In my recent policy brief arguing for a reboot of charter school governance, I said that states need to create the right policy environment to ensure that management companies aren’t acting as puppeteers determining all the moves of a charter school and controlling the governing boards that ought to be in charge. When boards are mere rubber stamps, questions about accountability, incentives, and conflicts of interest are sure to follow (look at the calamity that has befallen the American Indian Model charter schools in California to see how an ineffectual and subservient board can crash even the highest flying charter).
But as my colleague Kathryn Mullen Upton pointed out yesterday, there’s plenty of blame to go around when problems like this surface. Charter boards that agree to arrangements that effectively make them subordinate to managers and vendors are as much at fault, said Upton, who oversees the Fordham Foundation’s charter authorizing operations in Ohio. Moreover, authorizers that grant a charter without even looking at the management agreement bear responsibility, too.
The National Alliance for Public Charter Schools has recommended policies that explicitly assert the independence of the boards that ordinarily hold the charter and ultimately answer to the public. These include performance contracts that not only show how a board will assess a vendor’s performance but will terminate the contract if necessary. And there ought to be laws, just as in Florida, that explain
We heard a lot about the role school choice can play in education reform this week at Jeb Bush’s National Summit (Bush himself called choice the “catalytic converter” of reform). But while the 900 people in attendance rhapsodized about transforming models of education delivery, there was little talk about how one state is trying to enhance choice by unbundling public education.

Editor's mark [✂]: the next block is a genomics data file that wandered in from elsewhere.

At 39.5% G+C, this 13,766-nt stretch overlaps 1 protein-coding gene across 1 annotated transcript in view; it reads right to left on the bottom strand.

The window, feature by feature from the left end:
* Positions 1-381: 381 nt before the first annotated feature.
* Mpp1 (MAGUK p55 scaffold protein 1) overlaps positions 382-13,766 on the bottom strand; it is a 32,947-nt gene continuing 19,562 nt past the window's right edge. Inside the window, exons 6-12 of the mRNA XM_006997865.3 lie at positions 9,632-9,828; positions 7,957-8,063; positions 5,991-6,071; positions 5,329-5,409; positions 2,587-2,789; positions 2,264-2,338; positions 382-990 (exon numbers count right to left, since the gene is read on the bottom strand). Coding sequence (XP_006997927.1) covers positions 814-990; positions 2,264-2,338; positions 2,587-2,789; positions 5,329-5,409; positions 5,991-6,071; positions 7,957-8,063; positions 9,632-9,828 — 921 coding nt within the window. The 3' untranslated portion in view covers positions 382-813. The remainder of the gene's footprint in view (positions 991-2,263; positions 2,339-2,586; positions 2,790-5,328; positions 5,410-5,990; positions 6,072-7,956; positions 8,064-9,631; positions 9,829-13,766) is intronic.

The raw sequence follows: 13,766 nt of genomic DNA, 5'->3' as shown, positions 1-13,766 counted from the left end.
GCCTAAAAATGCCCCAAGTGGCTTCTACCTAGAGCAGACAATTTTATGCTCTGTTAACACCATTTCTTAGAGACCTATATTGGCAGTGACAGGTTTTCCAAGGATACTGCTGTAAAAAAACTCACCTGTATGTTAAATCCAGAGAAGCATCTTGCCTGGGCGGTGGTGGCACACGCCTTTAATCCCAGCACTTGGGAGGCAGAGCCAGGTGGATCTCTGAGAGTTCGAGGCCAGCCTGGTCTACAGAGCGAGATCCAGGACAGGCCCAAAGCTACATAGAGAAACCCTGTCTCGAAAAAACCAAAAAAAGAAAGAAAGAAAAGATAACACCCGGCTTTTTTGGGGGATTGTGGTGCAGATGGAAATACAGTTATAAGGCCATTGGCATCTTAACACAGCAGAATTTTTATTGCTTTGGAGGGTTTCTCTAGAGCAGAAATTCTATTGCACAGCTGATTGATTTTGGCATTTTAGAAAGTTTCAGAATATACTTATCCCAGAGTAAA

Gov. Rick Snyder unveiled a draft bill that would institutionalize choice and blended learning.
Photo from Wikimedia Commons.
To be sure, up until just this month, Michigan governor Rick Snyder has mostly sloganeered about school models that could impact students “any time, any place, any way, any pace.” But two weeks ago, Snyder unveiled a 302-page draft bill that would institutionalize choice and blended learning in ways that chip away at the artificial boundaries that have historically defined public education in Michigan and beyond.
But for some reason, Snyder can’t generate the national buzz that has inspired education reformers the way Mitch Daniels has done in neighboring Indiana or the way Bobby Jindal has done in Louisiana. That’s perplexing, because what Snyder is proposing is perhaps more transformative than what any of his peers have so far established in statute.
Education reformers might be tempted to think they can claim victory in Michigan because voters overwhelmingly rejected a push from the teacher unions and others to engrave collective bargaining in the state constitution. Surely, the unions overreached here, but they won elsewhere on Election Day in the Wolverine State.
Education reform in Michigan suffered a crucial setback on Tuesday.